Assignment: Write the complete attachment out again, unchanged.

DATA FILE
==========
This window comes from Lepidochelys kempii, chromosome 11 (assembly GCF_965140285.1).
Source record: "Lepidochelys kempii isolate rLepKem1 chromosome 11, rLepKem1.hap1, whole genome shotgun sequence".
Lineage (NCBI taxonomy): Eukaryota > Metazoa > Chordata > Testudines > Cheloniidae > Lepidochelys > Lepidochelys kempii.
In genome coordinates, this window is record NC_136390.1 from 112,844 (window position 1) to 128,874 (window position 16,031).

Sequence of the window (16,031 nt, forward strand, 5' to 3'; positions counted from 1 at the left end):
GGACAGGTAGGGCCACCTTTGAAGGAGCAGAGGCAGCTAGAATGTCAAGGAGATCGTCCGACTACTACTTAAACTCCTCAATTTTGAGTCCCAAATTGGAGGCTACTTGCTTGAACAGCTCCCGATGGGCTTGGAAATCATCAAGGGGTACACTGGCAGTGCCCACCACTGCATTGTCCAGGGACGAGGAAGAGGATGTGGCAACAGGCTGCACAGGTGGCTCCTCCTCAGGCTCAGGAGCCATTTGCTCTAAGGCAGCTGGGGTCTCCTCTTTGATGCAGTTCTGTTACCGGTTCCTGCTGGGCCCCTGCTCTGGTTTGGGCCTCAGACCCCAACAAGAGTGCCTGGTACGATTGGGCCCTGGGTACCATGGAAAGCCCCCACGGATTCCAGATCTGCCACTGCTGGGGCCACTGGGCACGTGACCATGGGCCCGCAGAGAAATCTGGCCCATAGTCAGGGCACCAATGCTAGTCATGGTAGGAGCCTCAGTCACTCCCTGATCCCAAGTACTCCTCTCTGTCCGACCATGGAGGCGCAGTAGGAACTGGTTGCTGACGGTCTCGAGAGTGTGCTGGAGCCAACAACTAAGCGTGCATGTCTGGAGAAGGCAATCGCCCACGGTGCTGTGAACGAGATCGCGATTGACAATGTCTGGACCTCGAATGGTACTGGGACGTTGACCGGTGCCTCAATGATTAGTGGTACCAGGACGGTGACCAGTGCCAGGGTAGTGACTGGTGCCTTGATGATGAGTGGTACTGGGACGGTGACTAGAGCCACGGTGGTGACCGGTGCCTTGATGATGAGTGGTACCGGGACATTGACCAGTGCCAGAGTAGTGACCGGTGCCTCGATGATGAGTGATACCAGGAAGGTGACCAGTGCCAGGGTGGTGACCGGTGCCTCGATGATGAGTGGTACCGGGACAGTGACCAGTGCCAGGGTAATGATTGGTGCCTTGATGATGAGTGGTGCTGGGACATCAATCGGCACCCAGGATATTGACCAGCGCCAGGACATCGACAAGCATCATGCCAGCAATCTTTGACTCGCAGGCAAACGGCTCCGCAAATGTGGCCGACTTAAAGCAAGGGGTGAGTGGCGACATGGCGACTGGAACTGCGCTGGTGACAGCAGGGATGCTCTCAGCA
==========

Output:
This window comes from Lepidochelys kempii, chromosome 11 (assembly GCF_965140285.1).
Source record: "Lepidochelys kempii isolate rLepKem1 chromosome 11, rLepKem1.hap1, whole genome shotgun sequence".
Lineage (NCBI taxonomy): Eukaryota > Metazoa > Chordata > Testudines > Cheloniidae > Lepidochelys > Lepidochelys kempii.
In genome coordinates, this window is record NC_136390.1 from 112,844 (window position 1) to 128,874 (window position 16,031).

Sequence of the window (16,031 nt, forward strand, 5' to 3'; positions counted from 1 at the left end):
GGACAGGTAGGGCCACCTTTGAAGGAGCAGAGGCAGCTAGAATGTCAAGGAGATCGTCCGACTACTACTTAAACTCCTCAATTTTGAGTCCCAAATTGGAGGCTACTTGCTTGAACAGCTCCCGATGGGCTTGGAAATCATCAAGGGGTACACTGGCAGTGCCCACCACTGCATTGTCCAGGGACGAGGAAGAGGATGTGGCAACAGGCTGCACAGGTGGCTCCTCCTCAGGCTCAGGAGCCATTTGCTCTAAGGCAGCTGGGGTCTCCTCTTTGATGCAGTTCTGTTACCGGTTCCTGCTGGGCCCCTGCTCTGGTTTGGGCCTCAGACCCCAACAAGAGTGCCTGGTACGATTGGGCCCTGGGTACCATGGAAAGCCCCCACGGATTCCAGATCTGCCACTGCTGGGGCCACTGGGCACGTGACCATGGGCCCGCAGAGAAATCTGGCCCATAGTCAGGGCACCAATGCTAGTCATGGTAGGAGCCTCAGTCACTCCCTGATCCCAAGTACTCCTCTCTGTCCGACCATGGAGGCGCAGTAGGAACTGGTTGCTGACGGTCTCGAGAGTGTGCTGGAGCCAACAACTAAGCGTGCATGTCTGGAGAAGGCAATCGCCCACGGTGCTGTGAACGAGATCGCGATTGACAATGTCTGGACCTCGAATGGTACTGGGACGTTGACCGGTGCCTCAATGATTAGTGGTACCAGGACGGTGACCAGTGCCAGGGTAGTGACTGGTGCCTTGATGATGAGTGGTACTGGGACGGTGACTAGAGCCACGGTGGTGACCGGTGCCTTGATGATGAGTGGTACCGGGACATTGACCAGTGCCAGAGTAGTGACCGGTGCCTCGATGATGAGTGATACCAGGAAGGTGACCAGTGCCAGGGTGGTGACCGGTGCCTCGATGATGAGTGGTACCGGGACAGTGACCAGTGCCAGGGTAATGATTGGTGCCTTGATGATGAGTGGTGCTGGGACATCAATCGGCACCCAGGATATTGACCAGCGCCAGGACATCGACAAGCATCATGCCAGCAATCTTTGACTCGCAGGCAAACGGCTCCGCAAATGTGGCCGACTTAAAGCAAGGGGTGAGTGGCGACATGGCGACTGGAACTGCGCTGGTGACAGCAGGGATGCTCTCAGCA